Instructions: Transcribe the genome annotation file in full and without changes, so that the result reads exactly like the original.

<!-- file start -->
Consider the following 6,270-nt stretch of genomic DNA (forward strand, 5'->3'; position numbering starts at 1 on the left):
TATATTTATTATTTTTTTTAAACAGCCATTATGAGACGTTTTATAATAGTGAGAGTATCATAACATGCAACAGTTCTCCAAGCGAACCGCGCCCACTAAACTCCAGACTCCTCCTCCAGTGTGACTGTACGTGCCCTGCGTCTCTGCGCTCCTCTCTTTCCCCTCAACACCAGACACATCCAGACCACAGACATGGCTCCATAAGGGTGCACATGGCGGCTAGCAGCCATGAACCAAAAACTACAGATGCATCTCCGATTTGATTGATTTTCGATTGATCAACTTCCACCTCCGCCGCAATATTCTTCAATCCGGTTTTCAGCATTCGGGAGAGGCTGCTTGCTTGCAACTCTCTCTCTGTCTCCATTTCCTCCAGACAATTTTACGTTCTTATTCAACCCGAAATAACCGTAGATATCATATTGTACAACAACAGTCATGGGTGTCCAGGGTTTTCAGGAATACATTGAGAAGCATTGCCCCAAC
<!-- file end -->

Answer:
Consider the following 6,270-nt stretch of genomic DNA (forward strand, 5'->3'; position numbering starts at 1 on the left):
TATATTTATTATTTTTTTTAAACAGCCATTATGAGACGTTTTATAATAGTGAGAGTATCATAACATGCAACAGTTCTCCAAGCGAACCGCGCCCACTAAACTCCAGACTCCTCCTCCAGTGTGACTGTACGTGCCCTGCGTCTCTGCGCTCCTCTCTTTCCCCTCAACACCAGACACATCCAGACCACAGACATGGCTCCATAAGGGTGCACATGGCGGCTAGCAGCCATGAACCAAAAACTACAGATGCATCTCCGATTTGATTGATTTTCGATTGATCAACTTCCACCTCCGCCGCAATATTCTTCAATCCGGTTTTCAGCATTCGGGAGAGGCTGCTTGCTTGCAACTCTCTCTCTGTCTCCATTTCCTCCAGACAATTTTACGTTCTTATTCAACCCGAAATAACCGTAGATATCATATTGTACAACAACAGTCATGGGTGTCCAGGGTTTTCAGGAATACATTGAGAAGCATTGCCCCAAC